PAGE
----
Jeff Buckley

  • Jeff Buckley
  • Live at Sin-é EP (Columbia) 1993 
  • Grace (Columbia) 1994 
  • Sketches for My Sweetheart the Drunk (Columbia) 1998 
  • Mystery White Boy (Columbia) 2000 
  • So Real: Songs From Jeff Buckley (Columbia / Legacy) 2007 

Operatic and Romantic with a capital R, the late Jeff Buckley’s extraordinary singing drew on sources as diverse as Robert Plant, Edith Piaf, Nusrat Fateh Ali Khan, Freddie Mercury and Billie Holiday — and, though the New Yorker protested the comparison, even a blind taste test would reveal a noticeable vocal resemblance to his late father, folk-jazz legend Tim Buckley. Jeff was a rare artist for his generation: totally unashamed to draw on his formidable technique and putting no post-modern irony or cool posturing between himself and the deep, vivid emotions he portrays. Some might consider that unhip, others found it refreshingly honest.

Live at Sin-é is a four-song EP recorded at the tiny East Village Irish cafe where the singer-guitarist served a celebrated solo residency through the summer of ’93. After a lot of hype, and even with Buckley’s prodigious vocal chops, the disc is a bit of a letdown. There’s a pretentious take on Piaf’s “Je N’en Connais Pas la Fin” and an interminable ten minutes of Van Morrison’s “The Way Young Lovers Do.” Buckley’s own “Eternal Life” is hopelessly self-indulgent, while “Mojo Pin,” written with erstwhile collaborator Gary Lucas, simply begs to be fleshed out with full-on rock instrumentation.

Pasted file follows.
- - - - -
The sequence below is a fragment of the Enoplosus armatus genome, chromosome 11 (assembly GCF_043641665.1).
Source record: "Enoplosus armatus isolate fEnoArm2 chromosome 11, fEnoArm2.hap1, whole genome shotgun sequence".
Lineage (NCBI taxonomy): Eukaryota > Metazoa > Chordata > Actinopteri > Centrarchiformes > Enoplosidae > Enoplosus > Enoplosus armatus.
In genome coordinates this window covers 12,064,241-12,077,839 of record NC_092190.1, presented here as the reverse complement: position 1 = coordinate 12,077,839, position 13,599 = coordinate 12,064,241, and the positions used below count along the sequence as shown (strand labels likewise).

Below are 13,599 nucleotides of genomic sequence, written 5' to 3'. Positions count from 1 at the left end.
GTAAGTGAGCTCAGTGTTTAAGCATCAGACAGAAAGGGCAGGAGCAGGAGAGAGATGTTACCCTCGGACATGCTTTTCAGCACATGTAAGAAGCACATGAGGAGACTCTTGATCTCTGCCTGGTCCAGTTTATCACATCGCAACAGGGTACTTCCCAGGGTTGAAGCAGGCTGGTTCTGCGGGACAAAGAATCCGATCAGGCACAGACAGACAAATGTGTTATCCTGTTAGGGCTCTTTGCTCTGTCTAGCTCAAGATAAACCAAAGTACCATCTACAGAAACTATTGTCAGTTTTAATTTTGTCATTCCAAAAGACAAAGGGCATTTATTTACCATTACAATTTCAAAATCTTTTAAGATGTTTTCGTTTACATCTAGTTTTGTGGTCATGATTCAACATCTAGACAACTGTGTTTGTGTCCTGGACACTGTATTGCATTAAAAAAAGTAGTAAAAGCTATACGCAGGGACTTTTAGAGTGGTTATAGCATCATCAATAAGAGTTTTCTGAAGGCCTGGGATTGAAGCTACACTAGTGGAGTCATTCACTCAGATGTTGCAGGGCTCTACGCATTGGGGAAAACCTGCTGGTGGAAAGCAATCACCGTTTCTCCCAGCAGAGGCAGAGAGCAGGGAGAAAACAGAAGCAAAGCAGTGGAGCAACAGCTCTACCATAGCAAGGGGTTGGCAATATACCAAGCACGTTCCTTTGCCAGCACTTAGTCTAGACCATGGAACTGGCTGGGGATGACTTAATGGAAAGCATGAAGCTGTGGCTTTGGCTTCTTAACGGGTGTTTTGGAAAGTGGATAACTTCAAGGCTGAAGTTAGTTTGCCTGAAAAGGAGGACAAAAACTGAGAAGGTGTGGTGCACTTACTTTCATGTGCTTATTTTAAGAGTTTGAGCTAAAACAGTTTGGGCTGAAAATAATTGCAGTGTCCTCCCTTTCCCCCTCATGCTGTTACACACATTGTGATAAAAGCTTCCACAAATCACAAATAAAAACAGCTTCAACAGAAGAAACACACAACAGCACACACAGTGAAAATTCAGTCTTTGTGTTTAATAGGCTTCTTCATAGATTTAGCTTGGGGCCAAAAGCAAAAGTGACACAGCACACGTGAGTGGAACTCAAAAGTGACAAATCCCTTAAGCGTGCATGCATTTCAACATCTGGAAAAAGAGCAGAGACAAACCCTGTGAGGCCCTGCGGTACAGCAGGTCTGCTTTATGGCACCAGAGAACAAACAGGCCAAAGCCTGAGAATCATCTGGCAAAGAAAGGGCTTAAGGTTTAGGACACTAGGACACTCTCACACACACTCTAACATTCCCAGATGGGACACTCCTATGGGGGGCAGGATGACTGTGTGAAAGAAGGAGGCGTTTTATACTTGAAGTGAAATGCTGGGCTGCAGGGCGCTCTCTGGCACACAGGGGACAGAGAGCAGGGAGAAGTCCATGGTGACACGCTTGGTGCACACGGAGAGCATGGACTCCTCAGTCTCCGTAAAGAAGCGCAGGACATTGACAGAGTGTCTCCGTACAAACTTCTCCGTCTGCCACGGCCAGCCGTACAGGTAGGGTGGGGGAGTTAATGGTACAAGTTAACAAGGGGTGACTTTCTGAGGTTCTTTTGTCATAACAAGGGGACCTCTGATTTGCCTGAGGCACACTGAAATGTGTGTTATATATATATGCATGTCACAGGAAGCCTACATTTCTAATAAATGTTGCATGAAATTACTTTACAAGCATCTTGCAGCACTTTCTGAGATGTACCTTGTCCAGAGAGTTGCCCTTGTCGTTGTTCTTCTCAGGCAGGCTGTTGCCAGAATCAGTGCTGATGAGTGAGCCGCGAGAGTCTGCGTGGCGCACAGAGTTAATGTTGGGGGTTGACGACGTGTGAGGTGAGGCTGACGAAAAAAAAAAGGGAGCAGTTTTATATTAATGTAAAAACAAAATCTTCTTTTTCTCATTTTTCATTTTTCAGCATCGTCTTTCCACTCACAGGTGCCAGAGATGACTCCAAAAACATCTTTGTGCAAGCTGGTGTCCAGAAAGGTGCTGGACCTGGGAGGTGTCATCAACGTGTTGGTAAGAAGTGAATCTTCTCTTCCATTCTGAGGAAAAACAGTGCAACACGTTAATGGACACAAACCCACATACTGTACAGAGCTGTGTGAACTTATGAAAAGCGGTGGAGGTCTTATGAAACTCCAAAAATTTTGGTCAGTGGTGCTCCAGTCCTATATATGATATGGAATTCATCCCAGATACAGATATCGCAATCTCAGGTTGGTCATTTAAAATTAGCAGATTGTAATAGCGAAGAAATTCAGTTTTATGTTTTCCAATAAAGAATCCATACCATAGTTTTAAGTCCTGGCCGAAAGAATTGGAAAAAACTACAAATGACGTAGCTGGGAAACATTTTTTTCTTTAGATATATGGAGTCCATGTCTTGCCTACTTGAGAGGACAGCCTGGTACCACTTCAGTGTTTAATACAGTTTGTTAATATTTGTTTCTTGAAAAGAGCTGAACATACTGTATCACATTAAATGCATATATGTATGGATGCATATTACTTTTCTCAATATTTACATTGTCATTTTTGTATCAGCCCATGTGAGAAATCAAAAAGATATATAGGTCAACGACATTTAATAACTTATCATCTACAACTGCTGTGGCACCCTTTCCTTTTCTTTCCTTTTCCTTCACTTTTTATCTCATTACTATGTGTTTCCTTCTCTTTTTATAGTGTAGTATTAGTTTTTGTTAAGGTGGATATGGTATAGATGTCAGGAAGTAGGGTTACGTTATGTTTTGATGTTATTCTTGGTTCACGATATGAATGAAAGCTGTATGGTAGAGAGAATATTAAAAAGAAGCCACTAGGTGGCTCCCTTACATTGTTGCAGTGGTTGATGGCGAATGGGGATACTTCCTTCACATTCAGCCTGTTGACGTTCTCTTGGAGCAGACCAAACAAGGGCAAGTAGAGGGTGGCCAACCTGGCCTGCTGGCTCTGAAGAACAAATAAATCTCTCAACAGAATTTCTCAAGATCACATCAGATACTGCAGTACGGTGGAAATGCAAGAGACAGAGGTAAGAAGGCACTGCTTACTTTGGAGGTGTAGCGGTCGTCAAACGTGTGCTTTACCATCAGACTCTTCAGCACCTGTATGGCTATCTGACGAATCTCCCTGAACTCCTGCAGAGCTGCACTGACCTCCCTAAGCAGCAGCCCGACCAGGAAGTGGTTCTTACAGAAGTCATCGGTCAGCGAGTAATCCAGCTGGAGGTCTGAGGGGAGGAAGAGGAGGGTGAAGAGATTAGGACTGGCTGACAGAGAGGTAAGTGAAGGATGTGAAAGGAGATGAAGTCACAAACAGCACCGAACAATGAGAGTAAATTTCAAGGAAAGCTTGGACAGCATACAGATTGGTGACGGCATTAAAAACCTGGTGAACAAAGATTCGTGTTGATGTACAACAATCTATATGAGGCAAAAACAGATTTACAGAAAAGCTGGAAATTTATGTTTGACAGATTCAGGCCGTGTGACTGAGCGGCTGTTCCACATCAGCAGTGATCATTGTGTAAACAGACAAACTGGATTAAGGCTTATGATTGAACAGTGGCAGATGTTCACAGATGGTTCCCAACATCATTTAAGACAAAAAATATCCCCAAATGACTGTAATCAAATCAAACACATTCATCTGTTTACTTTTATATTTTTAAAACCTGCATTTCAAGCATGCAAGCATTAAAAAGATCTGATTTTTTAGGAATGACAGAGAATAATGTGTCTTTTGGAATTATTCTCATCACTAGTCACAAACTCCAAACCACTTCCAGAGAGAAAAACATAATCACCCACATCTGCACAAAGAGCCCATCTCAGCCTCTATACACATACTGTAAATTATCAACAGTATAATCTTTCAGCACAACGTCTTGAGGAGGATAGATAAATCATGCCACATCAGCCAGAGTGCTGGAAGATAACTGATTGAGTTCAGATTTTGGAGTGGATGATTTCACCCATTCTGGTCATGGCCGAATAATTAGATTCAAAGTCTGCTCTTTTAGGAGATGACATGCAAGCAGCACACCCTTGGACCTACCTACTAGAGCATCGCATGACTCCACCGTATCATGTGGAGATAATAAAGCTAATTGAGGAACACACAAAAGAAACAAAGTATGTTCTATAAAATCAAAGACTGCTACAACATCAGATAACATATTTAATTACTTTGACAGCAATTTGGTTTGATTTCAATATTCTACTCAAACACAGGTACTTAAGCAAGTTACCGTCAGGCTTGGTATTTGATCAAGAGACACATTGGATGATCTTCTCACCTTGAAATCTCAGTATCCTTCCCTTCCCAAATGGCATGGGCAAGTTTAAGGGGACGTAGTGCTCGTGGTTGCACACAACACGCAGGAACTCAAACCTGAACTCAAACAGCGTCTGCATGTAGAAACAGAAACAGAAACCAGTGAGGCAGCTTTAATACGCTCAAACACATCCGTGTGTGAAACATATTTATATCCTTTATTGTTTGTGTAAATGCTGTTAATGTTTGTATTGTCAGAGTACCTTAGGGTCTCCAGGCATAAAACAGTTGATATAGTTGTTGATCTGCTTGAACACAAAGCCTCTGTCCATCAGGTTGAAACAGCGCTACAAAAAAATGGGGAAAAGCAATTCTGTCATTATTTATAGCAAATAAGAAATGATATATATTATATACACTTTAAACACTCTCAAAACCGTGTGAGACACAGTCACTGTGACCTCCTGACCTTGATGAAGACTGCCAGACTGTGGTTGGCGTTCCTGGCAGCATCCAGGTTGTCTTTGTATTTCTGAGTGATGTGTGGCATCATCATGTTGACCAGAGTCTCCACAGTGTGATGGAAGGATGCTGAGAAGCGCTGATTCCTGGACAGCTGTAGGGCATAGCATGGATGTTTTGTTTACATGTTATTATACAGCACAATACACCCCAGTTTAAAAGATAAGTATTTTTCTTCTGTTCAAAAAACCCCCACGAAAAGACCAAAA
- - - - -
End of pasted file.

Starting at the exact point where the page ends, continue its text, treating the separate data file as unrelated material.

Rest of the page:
Buckley did just that on Grace. With an excellent band and appropriately wide-screen production by Andy Wallace, this stunning debut album delivers on the hints and promises of the EP. With his remarkable pipes sounding the charge, Buckley’s old-fashioned troubadour style and spotlessly grunge-free music combines the pastoral stomp of Led Zeppelin with jazzy chord voicings laced with exotic Third Worldisms and English folk cadences. On the quiet side, he covers both Benjamin Britten (an incandescent “Corpus Christi Carol”) and Leonard Cohen (a spine-chilling “Hallelujah”). Unafraid to pull such a rockist move as an archetypal epic title track, Buckley sometimes slips into bombast, but even that is so gloriously over the top that it just becomes part of the act. Things do fall off slightly after the jaw-dropping remake of “Mojo Pin,” “Last Goodbye” and “So Real,” but no matter — this music is amazing.

Buckley drowned in the Mississippi River on May 29, 1997 while in Memphis to record his second album.

[Michael Azerrad]